A better income cannot ensure a good quality of life. The criterion set by the World Bank has ignored certain attributes of a good life which do not depend on income or cannot be. bought with money.
Examples are freedom, equal treatment, equal opportunities, a free atmosphere, provision of unadulterated medicines, etc.
27. Why do people look at a mix of goals for development? Explain.
Ans: Though income is one of the most important components of development, there are other important goals that people look at for development—
People also seek things like equal treatment, freedom, security, and respect.
Women need a safe and secure environment to take up a variety of jobs or to run businesses as entrepreneurs.
People seek a pollution-free environment.
Students seek better education and equal opportunities to learn.
C. Long Answer Questions. (5 Marks)
28. Why do different persons have different notions of development? Which of the following explanations is more important and why?
(a) Because people are different.
(b) Because life situations of persons are different.
Ans: The correct explanation is ‘Because life situations of persons are different.’
Developmental goals are different for different categories of people because of their different aspirations. Aspirations are based on their needs. At times people may have conflicting developmental goals also. What may be developed for one may not be developed for another. It may even be destructive for the other.
For example, Industrialists may want the construction of more dams for more electricity, but this may lead to the displacement of tribals who live in those areas and thereby disrupt their lives.
For example, The inhabitants of Nandigram in West Bengal are mainly agriculturists and their aspirations are to see development in the field of agriculture, whereas to some it may appear that industrial advancement is more necessary for national development.
29. What does HDI stand for? Explain the main criteria for measuring HDI according to the UNDP Report of 1990.
Ans: HDI Stands for Human Development Index.
Main criteria for measuring HDI:
HDI published by UNDP compares countries based on the people’s educational levels, health status, and per capita income.
HDI determines the rank of a country by its overall achievement in three areas, i.e., life expectancy, educational level, and per capita income.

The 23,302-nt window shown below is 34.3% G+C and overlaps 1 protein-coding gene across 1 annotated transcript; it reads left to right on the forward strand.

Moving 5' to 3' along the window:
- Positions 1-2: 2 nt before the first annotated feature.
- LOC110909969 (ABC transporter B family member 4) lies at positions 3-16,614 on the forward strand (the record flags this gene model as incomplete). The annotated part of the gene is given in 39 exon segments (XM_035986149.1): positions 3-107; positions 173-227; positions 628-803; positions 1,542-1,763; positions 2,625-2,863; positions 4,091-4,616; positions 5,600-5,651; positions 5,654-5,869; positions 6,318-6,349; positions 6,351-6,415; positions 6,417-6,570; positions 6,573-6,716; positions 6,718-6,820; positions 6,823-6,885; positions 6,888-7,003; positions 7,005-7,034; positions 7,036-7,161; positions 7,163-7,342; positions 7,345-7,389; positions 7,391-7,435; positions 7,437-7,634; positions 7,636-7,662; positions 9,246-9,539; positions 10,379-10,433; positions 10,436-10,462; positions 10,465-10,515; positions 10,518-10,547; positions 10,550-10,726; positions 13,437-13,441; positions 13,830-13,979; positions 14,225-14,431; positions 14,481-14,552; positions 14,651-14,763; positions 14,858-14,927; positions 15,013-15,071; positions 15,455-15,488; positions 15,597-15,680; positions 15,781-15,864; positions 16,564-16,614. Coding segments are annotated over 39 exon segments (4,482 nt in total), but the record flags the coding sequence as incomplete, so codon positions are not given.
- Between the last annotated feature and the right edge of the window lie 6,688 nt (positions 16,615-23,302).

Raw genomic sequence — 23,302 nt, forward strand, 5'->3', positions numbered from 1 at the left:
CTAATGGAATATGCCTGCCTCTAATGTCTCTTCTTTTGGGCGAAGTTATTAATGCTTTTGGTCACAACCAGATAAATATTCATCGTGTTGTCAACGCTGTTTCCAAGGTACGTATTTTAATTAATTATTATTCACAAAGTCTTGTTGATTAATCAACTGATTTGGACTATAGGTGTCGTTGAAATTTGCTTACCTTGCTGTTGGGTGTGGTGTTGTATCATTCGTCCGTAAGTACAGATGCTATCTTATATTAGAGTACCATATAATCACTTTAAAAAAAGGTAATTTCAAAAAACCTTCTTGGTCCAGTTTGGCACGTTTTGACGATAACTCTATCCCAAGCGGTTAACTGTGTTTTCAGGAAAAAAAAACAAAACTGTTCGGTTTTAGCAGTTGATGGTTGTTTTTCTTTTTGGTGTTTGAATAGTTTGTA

Many improvements have been suggested in calculating HDI and many new components have been added to Human Development Report.
Pre-fixing Human to Development has made it clear that what is important in development is what is happening to citizens of a country, i.e., the health and well-being of the people are most important.
30. Explain with examples that there are other important development goals also besides income.
Ans: More income or more material goods do not always give us a good quality of life. There are other aspects such as equal treatment, freedom, security, opportunity to learn, good working conditions, pollution-free atmosphere, job security, and good social life which are very important for a good quality of life.
Money or material things that one can buy with it is one factor on which our life depends. But the quality of our life also depends on non-material things, for example, the role of our friends in our life which cannot be measured but mean a lot to us. Another example is if we get a job in a far-off place, before accepting it we would try to consider many factors apart from income such as facilities for our family, working atmosphere, or opportunity to learn. Similarly, for development, people look at a mix of goals. It is true that if women are engaged in paid work, their dignity increases. However, it is also the case that if there is respect for women there would be more sharing of housework and greater acceptance of women.
The developmental goals that people have are not only about better income but also about other important things in life.
31. Explain any five fields other than income where development is needed.
Ans: Fields other than income where development is needed:
Education. The government must provide adequate educational facilities in all rural and urban areas. The government must necessarily focus on education for girls so that all girls are able to acquire at least secondary-level schooling. Running proper schools and providing quality education, particularly elementary education, is the duty of the Government.
Health. Basic healthcare facilities are a must for all. Establishment of government hospitals, clinics, and dispensaries, especially in rural areas, to provide subsidized and unadulterated medicines to the poorer sections of society.
Nutrition. An effective Public Distribution System—proper functioning of ration shops and equitable distribution of foodgrains is very essential.
Transportation. A well-developed public transport system makes it easy for the general public to commute.
Electricity. The government must provide electricity and water at reasonable rates to the common man and prevent him from exploitation by private companies.
32. Explain with reasons why the state of Punjab with a very high per capita income has a low literacy rate.
Ans: Per capita income is not a useful criterion at all to measure the human development ranking of a state. High per capita income is not the only attribute of a good quality of life. Money cannot buy all the essential things required for a good life.
This can be seen in the case of Punjab which has a very high per capita income but a low literacy rate. Having money in one’s pocket cannot buy all the goods and services that we need to live well. Money cannot ensure education and literacy. Another reason for the low literacy rate in Punjab could be the lack of free and compulsory educational facilities. The government needs to open more schools and provide other facilities so that all children have a chance to study.
Pollution-free atmosphere to ensure good health, protection from infectious diseases, lowering of mortality rate, promotion of literacy, etc. are essential for a good standard of living. To achieve these, joint efforts have to be made by all members of a community, be they rich or poor.